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4. Gather Your Village

Being a caregiver is not easy work, but despite how it may seem, you don’t have to do it alone. “It’s not at all clear where families should turn when they get a diagnosis,” explained Laura Gitlin, director of the Center for Innovative Care in Aging at Johns Hopkins University School of Nursing. “No one tells them who they should contact or which resources might be most helpful.”

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There are endless resources and groups in local communities that can offer emotional support and serve as a great way to connect with others going through the same situation you are. Local Area Agencies on Aging can offer guidance on accessing certain services, independent living centers will have resources and information about helping people with disabilities, and larger disease-focused organizations like the Alzheimer’s Association can be an incredible online tool for information. You can also use the government’s online tool, Eldercare Locator, to find other local groups that may be able to offer some help.

5. Accept What You Can’t Change And Celebrate The Good Moments

Caregivers frequently struggle to hold onto the relationship that used to exist between themselves and their loved one that they care for. As time passes, your caregiver role surpasses all others: wife, son, sibling, friend. Due to the severity of Alzheimer’s and dementia, and how a person can seemingly loose so much of themselves to this disease, caregivers struggle to hold onto their purpose and maintain that same value in the relationship.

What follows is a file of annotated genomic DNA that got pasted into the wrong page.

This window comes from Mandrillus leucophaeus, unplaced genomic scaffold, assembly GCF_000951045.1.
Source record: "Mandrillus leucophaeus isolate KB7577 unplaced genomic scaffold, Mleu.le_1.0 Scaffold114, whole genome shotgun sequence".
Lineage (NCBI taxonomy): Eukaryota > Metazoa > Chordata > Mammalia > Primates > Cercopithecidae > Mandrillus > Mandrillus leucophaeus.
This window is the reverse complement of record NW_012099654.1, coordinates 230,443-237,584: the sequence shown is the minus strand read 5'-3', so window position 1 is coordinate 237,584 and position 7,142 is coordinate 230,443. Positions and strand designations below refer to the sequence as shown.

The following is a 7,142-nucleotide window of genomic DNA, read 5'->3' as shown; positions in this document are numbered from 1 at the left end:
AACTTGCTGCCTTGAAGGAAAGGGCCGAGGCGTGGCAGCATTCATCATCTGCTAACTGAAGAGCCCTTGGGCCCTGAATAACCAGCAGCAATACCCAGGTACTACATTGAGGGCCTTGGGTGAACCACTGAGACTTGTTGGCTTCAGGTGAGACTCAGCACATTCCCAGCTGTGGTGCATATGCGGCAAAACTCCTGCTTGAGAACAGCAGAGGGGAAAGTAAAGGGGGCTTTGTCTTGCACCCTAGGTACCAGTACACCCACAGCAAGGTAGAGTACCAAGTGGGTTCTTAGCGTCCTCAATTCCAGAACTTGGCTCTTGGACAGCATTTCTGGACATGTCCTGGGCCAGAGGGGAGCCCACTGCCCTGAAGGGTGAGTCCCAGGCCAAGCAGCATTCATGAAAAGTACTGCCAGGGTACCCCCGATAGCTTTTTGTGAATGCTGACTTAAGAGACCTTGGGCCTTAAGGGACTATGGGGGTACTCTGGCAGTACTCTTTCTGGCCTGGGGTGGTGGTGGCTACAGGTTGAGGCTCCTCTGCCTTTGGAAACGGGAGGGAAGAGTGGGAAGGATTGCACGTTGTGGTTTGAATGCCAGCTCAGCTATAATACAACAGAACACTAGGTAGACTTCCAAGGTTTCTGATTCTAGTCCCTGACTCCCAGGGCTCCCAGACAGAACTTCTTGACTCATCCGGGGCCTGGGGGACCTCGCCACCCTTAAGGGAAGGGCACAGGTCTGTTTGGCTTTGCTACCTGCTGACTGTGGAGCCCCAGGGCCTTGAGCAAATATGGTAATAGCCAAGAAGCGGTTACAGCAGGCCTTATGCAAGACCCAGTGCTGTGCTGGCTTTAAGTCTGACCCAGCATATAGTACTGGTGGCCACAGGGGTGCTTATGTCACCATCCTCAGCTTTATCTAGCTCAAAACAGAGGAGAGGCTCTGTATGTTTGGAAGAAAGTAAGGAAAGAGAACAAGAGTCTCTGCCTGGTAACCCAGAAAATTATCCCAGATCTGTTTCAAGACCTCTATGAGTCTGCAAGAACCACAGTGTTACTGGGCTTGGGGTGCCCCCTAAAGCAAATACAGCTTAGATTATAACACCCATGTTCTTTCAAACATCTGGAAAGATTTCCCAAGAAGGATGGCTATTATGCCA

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However, despite the pain and difficulties that will come, caregiving can be an incredibly rewarding journey. Being a caregiver to someone you love can open the doors for increased closeness. Just because your relationship may look different now, and your conversations may be shorter or more sporadic, you can still build beautiful memories with this person. It has been said before that patients with Alzheimer’s or dementia may act like children. While this comparison may seem unkind to some, a recent study shows that the brains of Alzheimer’s patients show striking similarities to that of immature brains. Lean into this trait and share the wonders of the world to the fresh eyes of your loved one who may now be in the right place to fully appreciate Earth’s beauty.

There is no set way to care for your loved ones, and every situation is different just as every patient is different. Find what works best for you, your family, and your loved one. Try to focus on what you still have with your loved one, instead of what the disease has taken away. It may be difficult at times, but some days all you can do is focus on the positive and hope for a better tomorrow.